Anger can manifest in different ways. People dealing with emotional upset can be angry with themselves, and or with others, especially those close to them.
Knowing this helps keep detached and non-judgemental when experiencing the anger of someone who is very upset. Anger linked bereavement counselling is effective and will help you to move on through the stages of grief.
Bargaining, traditionally the stage for people facing death can involve attempting to bargain with whatever God the person believes in.
People facing less serious trauma can bargain or seek to negotiate a compromise. For example “Can we still be friends” when facing a break-up. Bargaining rarely provides a sustainable solution, especially if it’s a matter of life or death.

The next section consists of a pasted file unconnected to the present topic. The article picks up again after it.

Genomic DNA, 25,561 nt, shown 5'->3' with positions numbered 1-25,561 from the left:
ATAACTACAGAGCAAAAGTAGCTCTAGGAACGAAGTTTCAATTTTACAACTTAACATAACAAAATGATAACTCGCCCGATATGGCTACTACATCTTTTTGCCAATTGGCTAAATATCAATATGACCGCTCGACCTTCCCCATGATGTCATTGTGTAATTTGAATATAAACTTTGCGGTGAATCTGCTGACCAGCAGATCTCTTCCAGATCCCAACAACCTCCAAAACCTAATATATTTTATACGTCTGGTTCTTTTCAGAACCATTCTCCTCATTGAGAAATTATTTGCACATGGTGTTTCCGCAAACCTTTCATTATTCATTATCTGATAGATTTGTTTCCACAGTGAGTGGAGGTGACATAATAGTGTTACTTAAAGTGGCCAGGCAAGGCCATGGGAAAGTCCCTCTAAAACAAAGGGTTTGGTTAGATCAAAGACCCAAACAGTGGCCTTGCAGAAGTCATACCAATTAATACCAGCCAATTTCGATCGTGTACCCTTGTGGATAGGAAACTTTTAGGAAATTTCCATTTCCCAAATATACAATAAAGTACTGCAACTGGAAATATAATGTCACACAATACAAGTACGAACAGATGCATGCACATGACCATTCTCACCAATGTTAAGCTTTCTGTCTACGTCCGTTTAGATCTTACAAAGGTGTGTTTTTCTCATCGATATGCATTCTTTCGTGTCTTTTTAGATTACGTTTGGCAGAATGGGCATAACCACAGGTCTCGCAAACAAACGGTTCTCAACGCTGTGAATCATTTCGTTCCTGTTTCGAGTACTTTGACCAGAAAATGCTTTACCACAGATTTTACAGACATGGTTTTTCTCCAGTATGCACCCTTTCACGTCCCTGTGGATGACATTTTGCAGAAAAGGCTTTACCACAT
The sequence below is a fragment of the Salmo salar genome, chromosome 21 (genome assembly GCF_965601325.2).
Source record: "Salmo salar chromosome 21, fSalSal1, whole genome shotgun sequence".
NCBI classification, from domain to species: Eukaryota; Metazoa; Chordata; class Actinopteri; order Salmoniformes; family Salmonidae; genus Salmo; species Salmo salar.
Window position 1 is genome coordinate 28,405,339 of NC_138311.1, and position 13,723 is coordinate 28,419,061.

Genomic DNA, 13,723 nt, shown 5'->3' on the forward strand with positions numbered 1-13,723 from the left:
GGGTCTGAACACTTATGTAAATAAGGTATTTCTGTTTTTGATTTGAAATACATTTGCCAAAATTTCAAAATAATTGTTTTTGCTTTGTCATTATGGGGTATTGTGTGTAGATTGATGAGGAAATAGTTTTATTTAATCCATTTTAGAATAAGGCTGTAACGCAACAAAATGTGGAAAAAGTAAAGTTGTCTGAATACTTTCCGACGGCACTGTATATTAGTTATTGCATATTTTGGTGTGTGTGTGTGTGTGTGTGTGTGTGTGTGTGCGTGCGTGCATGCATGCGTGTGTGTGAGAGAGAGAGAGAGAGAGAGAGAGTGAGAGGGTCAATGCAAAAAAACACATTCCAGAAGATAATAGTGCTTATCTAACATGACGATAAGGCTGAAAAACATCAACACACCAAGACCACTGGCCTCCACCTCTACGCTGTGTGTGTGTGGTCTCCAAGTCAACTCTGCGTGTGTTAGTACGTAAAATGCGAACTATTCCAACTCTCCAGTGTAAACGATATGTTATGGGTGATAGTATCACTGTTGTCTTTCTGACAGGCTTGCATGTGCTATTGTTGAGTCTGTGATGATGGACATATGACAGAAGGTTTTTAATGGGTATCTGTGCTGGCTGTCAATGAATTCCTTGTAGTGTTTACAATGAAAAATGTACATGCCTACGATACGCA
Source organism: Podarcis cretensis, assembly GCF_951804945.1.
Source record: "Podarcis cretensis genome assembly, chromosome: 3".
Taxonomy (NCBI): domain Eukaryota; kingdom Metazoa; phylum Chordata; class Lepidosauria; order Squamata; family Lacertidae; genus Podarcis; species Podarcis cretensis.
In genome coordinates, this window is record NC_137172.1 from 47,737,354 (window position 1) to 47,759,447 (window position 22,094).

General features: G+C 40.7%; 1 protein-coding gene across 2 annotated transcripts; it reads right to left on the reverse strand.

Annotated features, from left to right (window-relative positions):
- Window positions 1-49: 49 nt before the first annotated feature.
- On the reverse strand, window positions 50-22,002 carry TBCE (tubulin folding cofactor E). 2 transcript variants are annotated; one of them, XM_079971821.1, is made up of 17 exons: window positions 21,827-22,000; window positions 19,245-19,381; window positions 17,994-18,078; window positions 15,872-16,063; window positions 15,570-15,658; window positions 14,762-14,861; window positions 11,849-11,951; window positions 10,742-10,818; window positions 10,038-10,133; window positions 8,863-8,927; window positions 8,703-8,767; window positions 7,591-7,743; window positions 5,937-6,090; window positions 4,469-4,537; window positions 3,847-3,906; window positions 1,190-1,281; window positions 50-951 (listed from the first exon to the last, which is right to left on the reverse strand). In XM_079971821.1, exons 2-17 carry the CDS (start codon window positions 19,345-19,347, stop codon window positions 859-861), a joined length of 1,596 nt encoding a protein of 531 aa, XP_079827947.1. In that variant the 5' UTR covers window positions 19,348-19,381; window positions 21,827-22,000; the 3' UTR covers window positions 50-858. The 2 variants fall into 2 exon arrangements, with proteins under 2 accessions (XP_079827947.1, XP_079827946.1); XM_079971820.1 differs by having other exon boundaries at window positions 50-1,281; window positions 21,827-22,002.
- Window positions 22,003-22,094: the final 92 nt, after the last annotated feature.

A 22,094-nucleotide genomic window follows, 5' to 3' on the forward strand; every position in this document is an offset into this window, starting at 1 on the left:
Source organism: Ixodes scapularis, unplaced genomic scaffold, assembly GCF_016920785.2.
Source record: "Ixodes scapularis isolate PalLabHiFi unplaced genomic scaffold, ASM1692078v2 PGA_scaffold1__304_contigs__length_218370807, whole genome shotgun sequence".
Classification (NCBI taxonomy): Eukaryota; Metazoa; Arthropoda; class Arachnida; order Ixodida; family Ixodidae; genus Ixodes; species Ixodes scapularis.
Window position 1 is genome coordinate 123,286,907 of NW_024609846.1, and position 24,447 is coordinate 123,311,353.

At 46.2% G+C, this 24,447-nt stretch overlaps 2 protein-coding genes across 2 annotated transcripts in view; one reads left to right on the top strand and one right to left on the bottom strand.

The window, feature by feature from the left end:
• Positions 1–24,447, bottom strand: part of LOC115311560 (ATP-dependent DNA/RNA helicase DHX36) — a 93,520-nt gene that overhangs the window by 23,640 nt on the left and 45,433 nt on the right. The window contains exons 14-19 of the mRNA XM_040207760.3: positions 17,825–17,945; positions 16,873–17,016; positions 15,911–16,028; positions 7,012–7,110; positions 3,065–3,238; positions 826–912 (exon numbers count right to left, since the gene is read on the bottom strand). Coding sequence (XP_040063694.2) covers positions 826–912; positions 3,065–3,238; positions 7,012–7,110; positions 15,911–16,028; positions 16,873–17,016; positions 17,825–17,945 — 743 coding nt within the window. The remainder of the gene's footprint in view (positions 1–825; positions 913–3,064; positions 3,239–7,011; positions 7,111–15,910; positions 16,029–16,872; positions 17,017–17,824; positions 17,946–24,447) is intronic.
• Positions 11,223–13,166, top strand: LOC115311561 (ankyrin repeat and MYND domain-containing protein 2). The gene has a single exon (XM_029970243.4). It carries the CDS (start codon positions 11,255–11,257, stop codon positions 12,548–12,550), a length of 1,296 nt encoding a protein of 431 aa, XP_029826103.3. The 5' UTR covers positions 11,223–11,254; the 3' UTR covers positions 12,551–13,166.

Depression also referred to as preparatory grieving. In a way it’s the dress rehearsal or the practice run for the ‘aftermath’ although this stage means different things depending on whom it involves. It’s a sort of acceptance with emotional attachment.
It’s natural to feel sadness and regret, fear and uncertainty. It shows that the person has at least begun to accept the reality.
Acceptance Again this stage varies according to the person’s situation, although broadly it is an indication that there is some emotional detachment and objectivity. People dying can enter this stage a long time before the people they leave behind, who must necessarily pass through their own individual stages of dealing with the grief.